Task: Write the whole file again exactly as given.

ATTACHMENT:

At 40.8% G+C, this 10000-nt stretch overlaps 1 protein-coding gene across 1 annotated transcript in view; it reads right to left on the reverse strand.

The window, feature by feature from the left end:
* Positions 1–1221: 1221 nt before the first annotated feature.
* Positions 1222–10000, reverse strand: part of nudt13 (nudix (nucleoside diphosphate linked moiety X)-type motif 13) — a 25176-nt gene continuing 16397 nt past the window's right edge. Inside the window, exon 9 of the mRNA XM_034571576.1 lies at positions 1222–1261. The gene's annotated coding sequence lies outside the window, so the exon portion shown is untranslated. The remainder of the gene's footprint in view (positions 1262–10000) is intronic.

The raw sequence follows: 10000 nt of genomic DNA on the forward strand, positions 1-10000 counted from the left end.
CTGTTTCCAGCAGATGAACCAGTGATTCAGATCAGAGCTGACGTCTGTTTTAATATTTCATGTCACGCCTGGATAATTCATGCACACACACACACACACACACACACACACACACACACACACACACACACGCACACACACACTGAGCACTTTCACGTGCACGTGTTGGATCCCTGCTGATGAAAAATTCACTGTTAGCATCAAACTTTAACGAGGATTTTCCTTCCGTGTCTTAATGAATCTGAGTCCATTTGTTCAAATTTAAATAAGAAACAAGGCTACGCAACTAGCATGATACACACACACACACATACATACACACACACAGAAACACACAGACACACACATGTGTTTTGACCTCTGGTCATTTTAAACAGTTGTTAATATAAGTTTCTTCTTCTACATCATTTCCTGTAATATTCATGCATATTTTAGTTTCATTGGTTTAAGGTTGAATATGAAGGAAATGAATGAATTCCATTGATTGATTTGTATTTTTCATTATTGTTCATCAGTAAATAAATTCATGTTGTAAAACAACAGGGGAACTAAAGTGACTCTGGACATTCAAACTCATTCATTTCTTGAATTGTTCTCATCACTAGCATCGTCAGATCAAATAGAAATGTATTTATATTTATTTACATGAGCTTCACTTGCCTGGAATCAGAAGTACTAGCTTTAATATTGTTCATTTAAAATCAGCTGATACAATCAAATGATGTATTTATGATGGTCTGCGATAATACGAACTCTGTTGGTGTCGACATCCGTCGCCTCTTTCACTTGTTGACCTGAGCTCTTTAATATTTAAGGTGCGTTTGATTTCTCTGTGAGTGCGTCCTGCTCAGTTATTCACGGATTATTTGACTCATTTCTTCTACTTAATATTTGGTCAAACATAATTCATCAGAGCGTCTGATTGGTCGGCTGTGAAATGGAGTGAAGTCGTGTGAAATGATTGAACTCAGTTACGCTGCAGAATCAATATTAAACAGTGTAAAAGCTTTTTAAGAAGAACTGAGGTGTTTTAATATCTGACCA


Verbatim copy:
At 40.8% G+C, this 10000-nt stretch overlaps 1 protein-coding gene across 1 annotated transcript in view; it reads right to left on the reverse strand.

The window, feature by feature from the left end:
* Positions 1–1221: 1221 nt before the first annotated feature.
* Positions 1222–10000, reverse strand: part of nudt13 (nudix (nucleoside diphosphate linked moiety X)-type motif 13) — a 25176-nt gene continuing 16397 nt past the window's right edge. Inside the window, exon 9 of the mRNA XM_034571576.1 lies at positions 1222–1261. The gene's annotated coding sequence lies outside the window, so the exon portion shown is untranslated. The remainder of the gene's footprint in view (positions 1262–10000) is intronic.

The raw sequence follows: 10000 nt of genomic DNA on the forward strand, positions 1-10000 counted from the left end.
CTGTTTCCAGCAGATGAACCAGTGATTCAGATCAGAGCTGACGTCTGTTTTAATATTTCATGTCACGCCTGGATAATTCATGCACACACACACACACACACACACACACACACACACACACACACACACACGCACACACACACTGAGCACTTTCACGTGCACGTGTTGGATCCCTGCTGATGAAAAATTCACTGTTAGCATCAAACTTTAACGAGGATTTTCCTTCCGTGTCTTAATGAATCTGAGTCCATTTGTTCAAATTTAAATAAGAAACAAGGCTACGCAACTAGCATGATACACACACACACACATACATACACACACACAGAAACACACAGACACACACATGTGTTTTGACCTCTGGTCATTTTAAACAGTTGTTAATATAAGTTTCTTCTTCTACATCATTTCCTGTAATATTCATGCATATTTTAGTTTCATTGGTTTAAGGTTGAATATGAAGGAAATGAATGAATTCCATTGATTGATTTGTATTTTTCATTATTGTTCATCAGTAAATAAATTCATGTTGTAAAACAACAGGGGAACTAAAGTGACTCTGGACATTCAAACTCATTCATTTCTTGAATTGTTCTCATCACTAGCATCGTCAGATCAAATAGAAATGTATTTATATTTATTTACATGAGCTTCACTTGCCTGGAATCAGAAGTACTAGCTTTAATATTGTTCATTTAAAATCAGCTGATACAATCAAATGATGTATTTATGATGGTCTGCGATAATACGAACTCTGTTGGTGTCGACATCCGTCGCCTCTTTCACTTGTTGACCTGAGCTCTTTAATATTTAAGGTGCGTTTGATTTCTCTGTGAGTGCGTCCTGCTCAGTTATTCACGGATTATTTGACTCATTTCTTCTACTTAATATTTGGTCAAACATAATTCATCAGAGCGTCTGATTGGTCGGCTGTGAAATGGAGTGAAGTCGTGTGAAATGATTGAACTCAGTTACGCTGCAGAATCAATATTAAACAGTGTAAAAGCTTTTTAAGAAGAACTGAGGTGTTTTAATATCTGACCA